Although existentialist philosophers rarely labeled themselves as such or agreed on a definition of what they were doing, existentialism is a coherent and sound philosophy. It begins with the claim that “existence precedes essence,” meaning that people enter the world (they exist) before they can be said to have a fixed definition (or essence). They are free to create their own essence, and with this freedom comes responsibility. The contrast between how strange it is to exist and the reality that we are here is called “absurdity.” From absurdity, nihilists would avow that life is meaningless, and thus do whatever they want. Existentialists, however, typically reject nihilism and embrace authenticity. For Martin Heidegger, authenticity was related to our “being toward death.” For Friedrich Nietzsche, the “eternal return of the same” counsels us to live as if our life will repeat itself eternally.
Some French existentialists, however, posited more nuanced ideas of authenticity that engaged with other people, systems of oppression, and the world. Skye C. Cleary’s How to Be Authentic: Simone de Beauvoir and the Quest for Fulfillment explores Simone de Beauvoir’s ideas of existential authenticity and applies them to life today. The book sits at the intersection of biography, philosophy, and self-help, yet it transcends all three. Cleary successfully fuses philosophical analysis, personal insight, and cultural commentary.
How to Be Authentic is structured into three sections. Cleary’s three sections are “Formative Years,” “Situations,” and “Toward Fulfillment.” The four sections of volume two of The Second Sex are “Formative Years,” “Situation,” “Justifications,” and “Toward Liberation.” Both structures proceed from thoughts on being human to current problems faced, culminating in ideas for action. Cleary’s blend of contemporary, personal, and philosophical analysis parallels much of Beauvoir’s own work. Both works center lived experience, including aging, parenting, and marriage.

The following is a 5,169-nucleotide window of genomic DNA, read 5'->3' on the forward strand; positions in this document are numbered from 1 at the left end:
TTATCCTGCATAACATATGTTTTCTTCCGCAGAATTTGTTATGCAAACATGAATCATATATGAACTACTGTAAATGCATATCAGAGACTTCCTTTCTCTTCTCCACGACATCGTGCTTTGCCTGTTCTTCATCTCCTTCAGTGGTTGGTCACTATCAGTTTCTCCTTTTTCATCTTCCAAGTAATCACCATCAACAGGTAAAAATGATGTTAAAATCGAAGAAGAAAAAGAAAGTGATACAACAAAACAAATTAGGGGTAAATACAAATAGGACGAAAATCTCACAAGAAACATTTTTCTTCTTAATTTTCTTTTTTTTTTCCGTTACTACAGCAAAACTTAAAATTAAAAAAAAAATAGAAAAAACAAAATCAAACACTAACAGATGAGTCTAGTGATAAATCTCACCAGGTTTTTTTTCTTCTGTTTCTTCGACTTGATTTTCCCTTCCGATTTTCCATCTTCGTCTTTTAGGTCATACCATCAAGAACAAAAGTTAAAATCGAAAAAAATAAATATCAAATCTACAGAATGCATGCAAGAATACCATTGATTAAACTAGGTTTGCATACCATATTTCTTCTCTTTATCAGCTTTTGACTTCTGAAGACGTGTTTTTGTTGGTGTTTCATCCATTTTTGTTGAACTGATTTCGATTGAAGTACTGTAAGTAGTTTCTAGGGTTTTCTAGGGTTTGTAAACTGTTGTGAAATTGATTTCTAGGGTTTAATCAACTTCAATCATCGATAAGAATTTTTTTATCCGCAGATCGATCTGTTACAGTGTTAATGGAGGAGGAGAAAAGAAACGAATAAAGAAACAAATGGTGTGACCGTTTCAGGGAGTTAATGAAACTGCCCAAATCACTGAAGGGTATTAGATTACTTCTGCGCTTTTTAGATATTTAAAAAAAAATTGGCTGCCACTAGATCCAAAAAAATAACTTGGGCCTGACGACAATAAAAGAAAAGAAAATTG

How to build an authentic marriage? Historically, heterosexual marriages have privileged men’s careers, personal lives, and especially finances. Cleary applies Beauvoir’s philosophy to advocate for dividing labor equitably. Men must clean and cook and, if applicable, care for children more to compensate for historical inequities. Even when partners share household labor, how can anyone commit to a romantic relationship for life with existential authenticity if change is constant in the process of becoming ourselves? Cleary answers that rather than a traditional “till death do us part” union, existentially authentic marriages require regularly choosing to build a marriage together, in many cases over the course of a lifetime.
Beauvoir’s own open relationship with Sartre remains part of their legend, an enduring detail of the French existentialists’ public image. While maintaining that Beauvoir and Sartre’s lifelong relationship was existentially authentic, Cleary adds that their “essential” relationship prevented “contingent” relationships outside their partnership from attaining authenticity. Contingent relationships were plagued by power imbalances tracing their roots to Beauvoir and Sartre’s essential connection. (As a result, be it said in passing, one of their “contingent” lovers died by suicide, and another suffered a nervous breakdown.) Every relationship, either platonic or romantic, begins with a power imbalance, and yet such a relationship can transcend the resulting power struggle to attain authenticity through genuine connection. Friendship operates authentically in this way, too: “It is exhilarating to be respected by a friend,” writes Cleary, “to find comfort through shared suffering and empathy, to challenge each other with new ideas and insights, and to discover the world together.”